Thursday, September 3, 2009

A Horse is a Horse

[Here's the latest contribution from our SoCal Correspondent, Audrey Bilger, a fascinating essay about Anna Sewell, author of Black Beauty; & please keep Audrey & her partner Cheryl & all the folks in the LA area in your hearts as they deal with the threats posed from the horrific wildfire....]

Anna Sewell, author of the beloved children’s classic Black Beauty, was taught by her Quaker parents to show respect for all living creatures. At the age of 14, she suffered ankle injuries from a serious fall, and came to depend upon horses for her mobility outside the home, a dependence that no doubt heightened her empathy toward them and toward the powerless
in general.

Anna was born in Y
armouth, Norfolk, England, and her family moved frequently. Her mother, Mary Sewell, achieved popularity as a writer of books and ballads designed to instruct the poor, and as a young woman, Anna drove her pony cart, un-chaperoned (except by the pony!), to teach reading, writing, and Bible lessons to workers. She followed her mother’s model of “Sixpenny Charity,” an idea of giving small sums to poor people on a regular basis and encouraging them to learn about budgets and savings. She lived with her parents her entire life.

In 1871, whe
n she was 50 years old, she fell ill and remained housebound for the seven years that preceded her death. During this time, on scraps of paper and in dictation to her mother, while confined to bed and the couch, she wrote her only novel, Black Beauty: His Grooms and Companions: The Autobiography of a Horse (Translated from the Original Equine). As the extended title makes clear, she took the then-unusual step of writing from the point of view of a horse!

At a time w
hen horses were essential to local transportation and a highly visible part of daily life, they were also, in Anna’s view, a mistreated class of God’s creatures. By bringing to life the consciousness of Black Beauty, Anna created a memorable and believable character and challenged the widespread notion that horses were merely tools with no thoughts or feelings. She also brought attention to the hard lot of cab drivers during her time. Her book has influenced generations of young readers, selling tens of millions of copies and remaining in print to this day.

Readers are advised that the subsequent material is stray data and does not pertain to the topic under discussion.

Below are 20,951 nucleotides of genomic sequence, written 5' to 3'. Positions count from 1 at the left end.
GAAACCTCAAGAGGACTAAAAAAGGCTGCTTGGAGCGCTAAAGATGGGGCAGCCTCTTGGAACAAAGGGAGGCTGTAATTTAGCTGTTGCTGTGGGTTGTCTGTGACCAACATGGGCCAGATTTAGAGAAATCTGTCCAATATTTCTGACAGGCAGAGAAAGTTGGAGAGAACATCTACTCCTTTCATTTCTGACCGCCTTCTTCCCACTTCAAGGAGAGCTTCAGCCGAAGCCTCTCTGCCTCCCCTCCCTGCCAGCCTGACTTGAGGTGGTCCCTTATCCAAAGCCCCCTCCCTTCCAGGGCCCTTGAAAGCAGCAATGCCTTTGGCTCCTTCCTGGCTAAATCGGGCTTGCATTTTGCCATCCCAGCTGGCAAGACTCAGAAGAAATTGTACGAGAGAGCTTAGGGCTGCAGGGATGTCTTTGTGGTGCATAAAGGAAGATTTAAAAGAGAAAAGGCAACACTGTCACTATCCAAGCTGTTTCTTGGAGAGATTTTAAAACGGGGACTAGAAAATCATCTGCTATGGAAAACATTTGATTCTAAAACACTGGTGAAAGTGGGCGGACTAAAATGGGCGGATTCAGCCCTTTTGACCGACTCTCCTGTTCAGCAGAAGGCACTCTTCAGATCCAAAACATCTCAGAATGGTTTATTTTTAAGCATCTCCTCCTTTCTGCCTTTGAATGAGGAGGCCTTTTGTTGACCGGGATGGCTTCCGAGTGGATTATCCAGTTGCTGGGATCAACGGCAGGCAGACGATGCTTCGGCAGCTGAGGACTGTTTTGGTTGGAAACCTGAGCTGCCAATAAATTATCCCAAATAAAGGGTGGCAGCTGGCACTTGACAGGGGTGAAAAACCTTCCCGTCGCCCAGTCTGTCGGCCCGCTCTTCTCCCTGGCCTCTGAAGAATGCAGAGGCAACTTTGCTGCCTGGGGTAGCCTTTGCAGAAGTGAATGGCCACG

Here are some quotes from Ms Sewell’s work:

“[W]e have no right to distress any of God’s creatures without a very good reason; we call them dumb animals, and so they are, for they cannot tell us how they feel, but they do not suffer less because they have no words.”
Anna Sewell, Black Beauty (1877)

“[T]here is no religion without love, and people may talk as much as they like about their religion, but if it does not teach them to be good and kind to man and beast, it is all a sham…and it won’t stand when things come to be turned inside out and put down for what they are.”
Anna Sewell, Black Beauty (1877)

“[I]t is a downright pleasure to handle an animal like this, well-bred, well-mannered, well-cared for; bless ye! I can tell how a horse is treated. Give me the handling of a horse for twenty minutes, and I’ll tell you what sort of a groom he has had; look at this one, pleasant, quiet, turns about just as you want him, holds up his feet to be cleaned out, or anything else you please to wish; then you’ll find another, fidgety, fretty, won’t move the right way, or starts across the stall, tosses up his head as soon as you come near him, lays his ears, and seems afraid of you; or else squares about at you with his heels. Poor things! I know what sort of treatment they have had….Bless you! they are like children, train ‘em up in the way they should go, as the good book says, and when they are old they will not depart from it.”
Anna Sewell, Black Beauty (1877)

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  1. Interesting. I know less than I should about this but it is an issue which persists into the present day - especially in parts of the world where animals are used to the extent they were used in Victorian England (and earlier), and there are organisations which address it.

  2. Thanks, Dominic--glad you enjoyed this.

  3. I always learn something new on my visit to RFB. This is no exception. Instructive and enjoyable - not an easy mix to achieve.

  4. Intersting post,John,as usual I knew nothing about the author and was amazed to learn this was here only book written in her final short years.Thanks.

  5. Hi Alan & TFE:

    Alan: Thanks--your support & readership here is very much appreciated!

    TFE: I didn't know she only wrote one book either! Audrey & Eberle know the women writers extremely well, & both write about them very well too.

  6. Gosh, this brings back memories! I must have been ten or so when I read Black Beauty and fell in love with the idea of horses. Then I rode a wildish one and was thrown. That was the end of that love affair! But it was not the end of my love for that gentle book. Thanks for hte reminder.

  7. Hi Karen:

    So glad this brought back good memories for you!


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